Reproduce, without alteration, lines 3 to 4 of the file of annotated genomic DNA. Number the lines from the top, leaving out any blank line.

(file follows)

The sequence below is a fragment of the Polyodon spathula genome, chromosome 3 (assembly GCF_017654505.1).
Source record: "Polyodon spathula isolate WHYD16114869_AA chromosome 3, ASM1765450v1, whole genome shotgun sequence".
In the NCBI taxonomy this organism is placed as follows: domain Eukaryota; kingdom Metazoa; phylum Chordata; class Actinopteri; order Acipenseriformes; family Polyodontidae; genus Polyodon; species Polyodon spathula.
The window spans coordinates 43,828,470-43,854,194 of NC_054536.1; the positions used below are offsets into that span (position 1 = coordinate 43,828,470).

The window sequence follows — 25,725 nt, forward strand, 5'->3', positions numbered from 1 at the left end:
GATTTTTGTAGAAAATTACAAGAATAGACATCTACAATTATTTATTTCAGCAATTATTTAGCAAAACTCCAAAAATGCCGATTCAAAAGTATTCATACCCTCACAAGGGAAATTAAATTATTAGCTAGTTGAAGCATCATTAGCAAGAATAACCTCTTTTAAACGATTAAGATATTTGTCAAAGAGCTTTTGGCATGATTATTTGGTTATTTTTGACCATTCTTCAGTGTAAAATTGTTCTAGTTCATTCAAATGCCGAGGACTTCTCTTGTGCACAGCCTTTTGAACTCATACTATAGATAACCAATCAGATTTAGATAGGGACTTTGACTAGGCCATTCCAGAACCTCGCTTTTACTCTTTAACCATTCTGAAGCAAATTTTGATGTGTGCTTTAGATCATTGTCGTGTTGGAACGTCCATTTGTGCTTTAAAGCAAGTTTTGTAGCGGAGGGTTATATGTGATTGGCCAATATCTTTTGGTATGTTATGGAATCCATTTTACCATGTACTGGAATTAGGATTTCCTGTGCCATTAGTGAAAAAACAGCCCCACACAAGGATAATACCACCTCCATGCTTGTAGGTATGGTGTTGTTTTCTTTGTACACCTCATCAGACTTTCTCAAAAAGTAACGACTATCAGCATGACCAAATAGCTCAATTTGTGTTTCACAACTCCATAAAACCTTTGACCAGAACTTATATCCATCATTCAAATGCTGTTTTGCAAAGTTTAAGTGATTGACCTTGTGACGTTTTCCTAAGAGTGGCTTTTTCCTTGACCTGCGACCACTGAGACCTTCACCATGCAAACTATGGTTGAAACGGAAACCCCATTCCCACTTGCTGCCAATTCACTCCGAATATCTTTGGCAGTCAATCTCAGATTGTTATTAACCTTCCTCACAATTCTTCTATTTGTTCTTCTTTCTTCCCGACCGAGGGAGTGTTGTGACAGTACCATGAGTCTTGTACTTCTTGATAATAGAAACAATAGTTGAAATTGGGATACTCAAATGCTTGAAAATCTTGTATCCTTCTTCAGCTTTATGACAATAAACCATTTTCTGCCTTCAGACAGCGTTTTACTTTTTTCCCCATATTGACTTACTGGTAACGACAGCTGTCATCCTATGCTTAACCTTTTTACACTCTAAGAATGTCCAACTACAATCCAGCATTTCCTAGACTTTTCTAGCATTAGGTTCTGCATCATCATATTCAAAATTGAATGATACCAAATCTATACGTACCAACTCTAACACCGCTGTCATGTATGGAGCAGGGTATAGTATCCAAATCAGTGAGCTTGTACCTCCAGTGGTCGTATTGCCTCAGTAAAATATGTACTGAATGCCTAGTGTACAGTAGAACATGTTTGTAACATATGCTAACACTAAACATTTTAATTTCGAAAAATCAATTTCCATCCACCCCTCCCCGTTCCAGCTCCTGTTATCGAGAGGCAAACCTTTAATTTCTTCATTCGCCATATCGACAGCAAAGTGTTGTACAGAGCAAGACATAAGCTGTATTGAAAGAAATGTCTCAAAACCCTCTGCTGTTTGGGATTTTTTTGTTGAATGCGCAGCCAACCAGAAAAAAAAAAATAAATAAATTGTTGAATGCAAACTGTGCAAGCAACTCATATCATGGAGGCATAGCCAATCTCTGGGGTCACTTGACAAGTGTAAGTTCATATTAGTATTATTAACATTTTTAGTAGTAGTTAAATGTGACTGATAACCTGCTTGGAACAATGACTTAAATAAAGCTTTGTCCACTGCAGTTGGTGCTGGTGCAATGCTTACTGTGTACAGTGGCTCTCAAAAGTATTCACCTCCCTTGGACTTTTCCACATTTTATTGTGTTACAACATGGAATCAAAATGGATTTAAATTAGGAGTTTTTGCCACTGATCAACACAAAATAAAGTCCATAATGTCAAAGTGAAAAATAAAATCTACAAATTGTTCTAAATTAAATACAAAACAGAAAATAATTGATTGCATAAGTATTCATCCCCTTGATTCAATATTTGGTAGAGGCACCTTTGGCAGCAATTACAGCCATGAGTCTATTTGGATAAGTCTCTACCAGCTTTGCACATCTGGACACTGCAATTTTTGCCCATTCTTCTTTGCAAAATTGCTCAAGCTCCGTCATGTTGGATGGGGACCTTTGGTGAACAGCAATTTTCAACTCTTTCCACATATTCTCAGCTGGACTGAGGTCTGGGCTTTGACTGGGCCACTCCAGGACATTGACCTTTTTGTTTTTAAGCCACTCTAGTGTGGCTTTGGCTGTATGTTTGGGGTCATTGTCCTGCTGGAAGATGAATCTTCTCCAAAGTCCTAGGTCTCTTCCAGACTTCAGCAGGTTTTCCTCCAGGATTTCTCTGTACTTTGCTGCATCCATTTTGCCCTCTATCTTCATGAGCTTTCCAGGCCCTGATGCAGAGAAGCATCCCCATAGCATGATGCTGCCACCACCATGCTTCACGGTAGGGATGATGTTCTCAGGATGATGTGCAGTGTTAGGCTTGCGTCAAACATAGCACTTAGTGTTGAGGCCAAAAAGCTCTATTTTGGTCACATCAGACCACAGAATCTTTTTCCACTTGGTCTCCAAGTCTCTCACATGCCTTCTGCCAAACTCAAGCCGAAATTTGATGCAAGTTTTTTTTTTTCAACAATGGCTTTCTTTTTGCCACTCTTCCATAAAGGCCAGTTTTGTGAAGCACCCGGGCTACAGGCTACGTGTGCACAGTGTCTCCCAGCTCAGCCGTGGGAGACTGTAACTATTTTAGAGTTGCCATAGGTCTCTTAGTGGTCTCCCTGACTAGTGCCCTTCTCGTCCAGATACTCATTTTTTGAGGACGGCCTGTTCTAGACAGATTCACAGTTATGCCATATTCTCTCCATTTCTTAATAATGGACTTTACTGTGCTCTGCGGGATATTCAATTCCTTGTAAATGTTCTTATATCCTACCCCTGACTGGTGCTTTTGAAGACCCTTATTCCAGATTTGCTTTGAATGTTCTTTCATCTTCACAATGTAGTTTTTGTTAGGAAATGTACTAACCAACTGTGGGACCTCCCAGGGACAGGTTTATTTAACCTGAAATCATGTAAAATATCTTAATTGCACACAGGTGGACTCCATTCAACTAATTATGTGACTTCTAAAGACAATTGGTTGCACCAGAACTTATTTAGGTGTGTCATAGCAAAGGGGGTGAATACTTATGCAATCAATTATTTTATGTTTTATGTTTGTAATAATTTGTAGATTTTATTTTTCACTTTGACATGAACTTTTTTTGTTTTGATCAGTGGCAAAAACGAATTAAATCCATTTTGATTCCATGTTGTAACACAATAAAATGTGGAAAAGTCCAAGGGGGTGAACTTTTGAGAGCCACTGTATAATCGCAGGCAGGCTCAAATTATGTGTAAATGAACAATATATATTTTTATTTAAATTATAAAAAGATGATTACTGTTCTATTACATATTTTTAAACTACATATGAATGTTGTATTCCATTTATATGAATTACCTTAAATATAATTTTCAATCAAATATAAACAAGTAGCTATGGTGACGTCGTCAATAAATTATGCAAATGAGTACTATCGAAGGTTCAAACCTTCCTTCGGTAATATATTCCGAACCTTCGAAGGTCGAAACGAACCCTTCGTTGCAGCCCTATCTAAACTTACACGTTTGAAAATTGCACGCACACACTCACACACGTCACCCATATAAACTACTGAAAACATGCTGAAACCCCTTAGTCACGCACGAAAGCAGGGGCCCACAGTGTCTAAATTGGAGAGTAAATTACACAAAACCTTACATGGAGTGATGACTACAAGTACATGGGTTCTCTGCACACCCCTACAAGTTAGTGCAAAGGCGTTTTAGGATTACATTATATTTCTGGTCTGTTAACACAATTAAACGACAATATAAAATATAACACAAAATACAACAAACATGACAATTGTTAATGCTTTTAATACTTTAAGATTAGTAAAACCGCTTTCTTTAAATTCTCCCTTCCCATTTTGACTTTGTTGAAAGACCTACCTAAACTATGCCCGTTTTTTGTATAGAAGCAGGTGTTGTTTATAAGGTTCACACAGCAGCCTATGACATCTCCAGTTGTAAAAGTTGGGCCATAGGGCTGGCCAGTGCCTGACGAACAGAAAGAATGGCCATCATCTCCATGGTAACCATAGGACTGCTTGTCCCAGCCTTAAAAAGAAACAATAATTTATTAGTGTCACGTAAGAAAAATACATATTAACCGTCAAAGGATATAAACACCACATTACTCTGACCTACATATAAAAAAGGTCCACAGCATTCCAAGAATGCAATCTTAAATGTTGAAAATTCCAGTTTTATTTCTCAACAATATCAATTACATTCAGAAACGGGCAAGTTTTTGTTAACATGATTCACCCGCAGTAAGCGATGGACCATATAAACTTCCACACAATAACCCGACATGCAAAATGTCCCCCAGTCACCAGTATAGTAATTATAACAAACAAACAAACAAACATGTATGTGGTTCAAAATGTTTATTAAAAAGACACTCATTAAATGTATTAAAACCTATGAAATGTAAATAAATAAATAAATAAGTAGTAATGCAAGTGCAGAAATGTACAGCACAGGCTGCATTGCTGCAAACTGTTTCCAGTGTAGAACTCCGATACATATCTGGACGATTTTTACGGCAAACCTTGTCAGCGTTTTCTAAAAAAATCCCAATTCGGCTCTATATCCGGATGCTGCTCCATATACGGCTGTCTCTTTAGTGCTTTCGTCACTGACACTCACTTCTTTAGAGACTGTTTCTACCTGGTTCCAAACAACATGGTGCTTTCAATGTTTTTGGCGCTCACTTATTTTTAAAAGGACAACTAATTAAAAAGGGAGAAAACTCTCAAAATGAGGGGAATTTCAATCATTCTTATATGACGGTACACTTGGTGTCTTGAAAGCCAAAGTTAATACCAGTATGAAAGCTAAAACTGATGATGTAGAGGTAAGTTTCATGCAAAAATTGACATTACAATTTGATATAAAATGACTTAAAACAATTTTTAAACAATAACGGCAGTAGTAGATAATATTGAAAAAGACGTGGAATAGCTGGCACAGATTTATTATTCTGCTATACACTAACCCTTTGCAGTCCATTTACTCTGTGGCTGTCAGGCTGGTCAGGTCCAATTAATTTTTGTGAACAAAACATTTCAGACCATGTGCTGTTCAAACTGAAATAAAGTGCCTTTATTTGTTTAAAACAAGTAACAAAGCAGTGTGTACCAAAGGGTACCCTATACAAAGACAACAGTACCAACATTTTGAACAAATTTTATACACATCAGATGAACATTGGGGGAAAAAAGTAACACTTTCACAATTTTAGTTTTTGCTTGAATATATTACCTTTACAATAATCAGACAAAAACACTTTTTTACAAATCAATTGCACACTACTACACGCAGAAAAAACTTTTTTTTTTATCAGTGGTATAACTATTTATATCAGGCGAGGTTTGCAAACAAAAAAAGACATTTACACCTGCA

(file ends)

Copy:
In the NCBI taxonomy this organism is placed as follows: domain Eukaryota; kingdom Metazoa; phylum Chordata; class Actinopteri; order Acipenseriformes; family Polyodontidae; genus Polyodon; species Polyodon spathula.
The window spans coordinates 43,828,470-43,854,194 of NC_054536.1; the positions used below are offsets into that span (position 1 = coordinate 43,828,470).